The European Central Bank is working on an instrument to keep sovereign yields closely aligned across the euro area. A spread control device would be a courageous step – but it’s in the wrong direction. The plan is unclear, dangerous and unnecessary.

The instrument would involve the ECB selectively purchasing government bonds of a member country when rising risk premia threaten the euro area’s financial fragmentation.

The plan is unclear because the concrete design of the instrument remains extremely fuzzy. The devil is in the detail. The obvious question of clear criteria for when the envisaged new tool should be used remains unanswered. At what risk premium would ECB intervention be necessary? Is a risk premium of Italian over German government bonds of 3 percentage points ‘too high’? Or 2.5 points? Or less? And does it make a difference whether, even if spreads widen, real interest rates paid by Rome are still deeply negative, as they are at present?

How should the ECB adjust over time the spreads above which it judges that fragmentation takes place? And do the same rules apply to all the countries using such an instrument or do the ‘allowed’ spreads depend on the creditworthiness of member states? Would this lead to the decisions of profit-orientated US credit rating agencies having an even stronger influence on European monetary policy?

Would the ECB intervene to support the market even if the widening of risk premia was self-inflicted, such as after the Italian parliamentary elections in 2018, when coalition chaos spooked investors? Who decides whether governments have become an innocent victim of investors or have brought the problems on themselves? What will the exit look like once the tool is activated? Will the purchases be sterilised to neutralise the impact on the policy stance? If so, how? Questions upon questions are awaiting answers.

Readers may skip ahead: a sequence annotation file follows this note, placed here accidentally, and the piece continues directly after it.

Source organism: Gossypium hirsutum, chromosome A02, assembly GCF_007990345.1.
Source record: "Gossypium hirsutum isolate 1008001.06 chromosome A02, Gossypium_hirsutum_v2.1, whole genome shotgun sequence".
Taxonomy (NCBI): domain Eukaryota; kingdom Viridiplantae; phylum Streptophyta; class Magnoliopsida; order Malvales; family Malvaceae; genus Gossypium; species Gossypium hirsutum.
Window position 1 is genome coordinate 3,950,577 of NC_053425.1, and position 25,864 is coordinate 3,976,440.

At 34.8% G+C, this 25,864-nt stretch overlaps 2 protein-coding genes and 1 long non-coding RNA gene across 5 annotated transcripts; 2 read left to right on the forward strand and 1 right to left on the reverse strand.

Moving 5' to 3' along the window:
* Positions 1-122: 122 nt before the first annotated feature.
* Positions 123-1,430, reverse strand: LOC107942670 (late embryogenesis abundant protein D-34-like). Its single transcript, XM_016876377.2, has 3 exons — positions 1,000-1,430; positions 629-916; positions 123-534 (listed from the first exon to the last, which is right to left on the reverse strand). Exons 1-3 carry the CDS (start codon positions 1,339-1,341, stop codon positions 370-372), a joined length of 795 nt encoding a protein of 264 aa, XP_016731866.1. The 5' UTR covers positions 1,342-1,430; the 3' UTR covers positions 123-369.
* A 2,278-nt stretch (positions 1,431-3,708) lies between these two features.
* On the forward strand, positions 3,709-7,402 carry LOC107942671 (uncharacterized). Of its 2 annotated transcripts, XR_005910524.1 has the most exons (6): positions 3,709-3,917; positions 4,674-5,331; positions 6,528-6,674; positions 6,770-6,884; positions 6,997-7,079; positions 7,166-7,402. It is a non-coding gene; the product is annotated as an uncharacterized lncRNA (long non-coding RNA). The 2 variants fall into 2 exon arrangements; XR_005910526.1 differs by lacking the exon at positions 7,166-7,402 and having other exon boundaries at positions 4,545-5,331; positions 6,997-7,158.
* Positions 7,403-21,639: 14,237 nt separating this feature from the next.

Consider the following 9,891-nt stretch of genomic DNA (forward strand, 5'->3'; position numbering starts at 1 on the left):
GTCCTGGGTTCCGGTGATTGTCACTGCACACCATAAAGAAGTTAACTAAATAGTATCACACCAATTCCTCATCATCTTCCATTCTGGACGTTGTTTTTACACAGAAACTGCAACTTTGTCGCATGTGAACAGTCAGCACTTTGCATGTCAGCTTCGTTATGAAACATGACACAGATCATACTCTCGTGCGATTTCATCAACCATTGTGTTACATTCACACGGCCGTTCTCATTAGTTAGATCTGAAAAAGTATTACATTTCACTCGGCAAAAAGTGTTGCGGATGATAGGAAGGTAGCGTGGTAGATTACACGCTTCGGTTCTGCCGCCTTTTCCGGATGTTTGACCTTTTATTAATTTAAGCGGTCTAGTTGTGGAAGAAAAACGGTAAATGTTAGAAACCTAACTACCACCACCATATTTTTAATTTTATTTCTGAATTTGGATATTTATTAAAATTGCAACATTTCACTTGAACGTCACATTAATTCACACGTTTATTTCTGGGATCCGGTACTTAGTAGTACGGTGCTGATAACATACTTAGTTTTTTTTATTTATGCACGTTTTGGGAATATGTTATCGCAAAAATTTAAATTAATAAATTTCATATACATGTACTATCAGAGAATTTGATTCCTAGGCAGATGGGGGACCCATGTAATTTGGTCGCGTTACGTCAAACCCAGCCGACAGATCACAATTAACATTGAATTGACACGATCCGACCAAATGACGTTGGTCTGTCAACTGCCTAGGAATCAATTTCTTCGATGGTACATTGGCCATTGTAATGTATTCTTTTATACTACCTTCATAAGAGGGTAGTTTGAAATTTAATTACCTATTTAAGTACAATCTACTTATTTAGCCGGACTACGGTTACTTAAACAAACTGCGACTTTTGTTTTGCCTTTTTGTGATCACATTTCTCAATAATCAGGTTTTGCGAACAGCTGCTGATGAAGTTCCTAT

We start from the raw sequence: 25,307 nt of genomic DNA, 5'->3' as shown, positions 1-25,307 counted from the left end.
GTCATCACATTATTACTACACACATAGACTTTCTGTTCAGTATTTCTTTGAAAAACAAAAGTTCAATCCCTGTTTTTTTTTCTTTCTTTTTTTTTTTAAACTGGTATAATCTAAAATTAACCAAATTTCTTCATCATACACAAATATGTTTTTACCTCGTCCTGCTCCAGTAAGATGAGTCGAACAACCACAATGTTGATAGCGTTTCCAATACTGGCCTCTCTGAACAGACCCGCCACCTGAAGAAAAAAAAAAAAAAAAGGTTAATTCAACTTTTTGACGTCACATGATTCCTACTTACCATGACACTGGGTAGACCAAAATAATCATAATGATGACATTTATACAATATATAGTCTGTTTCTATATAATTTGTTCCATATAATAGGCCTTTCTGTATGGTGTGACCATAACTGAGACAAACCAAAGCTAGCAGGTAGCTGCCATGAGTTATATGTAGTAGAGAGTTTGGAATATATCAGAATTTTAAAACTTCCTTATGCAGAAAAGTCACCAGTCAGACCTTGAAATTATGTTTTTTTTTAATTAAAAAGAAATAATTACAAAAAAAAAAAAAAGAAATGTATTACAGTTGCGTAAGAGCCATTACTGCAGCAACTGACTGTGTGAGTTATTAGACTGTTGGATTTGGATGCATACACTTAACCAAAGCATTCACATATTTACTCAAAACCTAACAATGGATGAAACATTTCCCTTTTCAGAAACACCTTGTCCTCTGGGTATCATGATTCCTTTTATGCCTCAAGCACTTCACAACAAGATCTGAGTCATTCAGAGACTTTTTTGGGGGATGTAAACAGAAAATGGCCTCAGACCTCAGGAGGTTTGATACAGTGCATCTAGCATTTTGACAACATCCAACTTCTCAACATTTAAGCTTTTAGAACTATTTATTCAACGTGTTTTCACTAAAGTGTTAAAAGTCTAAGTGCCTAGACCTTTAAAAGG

The implied spread instrument is dangerous for three reasons. First, moral hazard. The incentives to implement economic policy reforms would be significantly stunted. Why should Rome, for example, implement unpopular measures to increase perennially weak growth potential and enhance public finances if the ECB issues an insurance policy protecting the government from negative bond market reactions?

Second, a constitutional court, be it in Karlsruhe or Luxembourg, might classify the spread instrument as impermissible direct state financing. Such a ruling would massively damage the ECB’s credibility and encourage investors to sell weaker government bonds. Third, such an instrument would encourage anti-European populists in the core of Europe and might even stoke European Union exit fantasies. The ECB cannot want this to happen.

A new spread instrument is also unnecessary. The ECB’s toolbox is already full to bursting. With outright monetary transactions, the ECB has a constitutionally validated tool with which it can buy government bonds of individual member states in a targeted manner. However, OMT purchases would be accompanied by economic policy conditionality. This was perceived as an appropriate quid pro quo when OMT purchases were introduced in 2012 by Mario Draghi. Fate has decreed that, a decade later, Draghi is prime minister of Italy, the epicentre of criticism of the agreed conditionality.

Because of all these counterproductive elements, the ECB will find it impossible to realise the expectations it has now raised. The hidden threat is that the ECB could provoke the very sovereign debt crisis that the new instrument seeks to prevent.

The sorcerer’s apprentice, in the poem of Johann Wolfgang von Goethe, the most famous son of Frankfurt where the ECB is based, laments that he cannot rid himself of the ghosts he called when he overreached his magical capabilities. The poem ends with his master rescuing him at the last minute. What is needed now is a master sorcerer to come to Lagarde’s rescue and help the ECB rid itself of the flood of expectations it has created. Unfortunately, such a happy ending sounds too fairytale-like to come true.

Moritz Kraemer is Chief Economist of Landesbank Baden-Württemberg.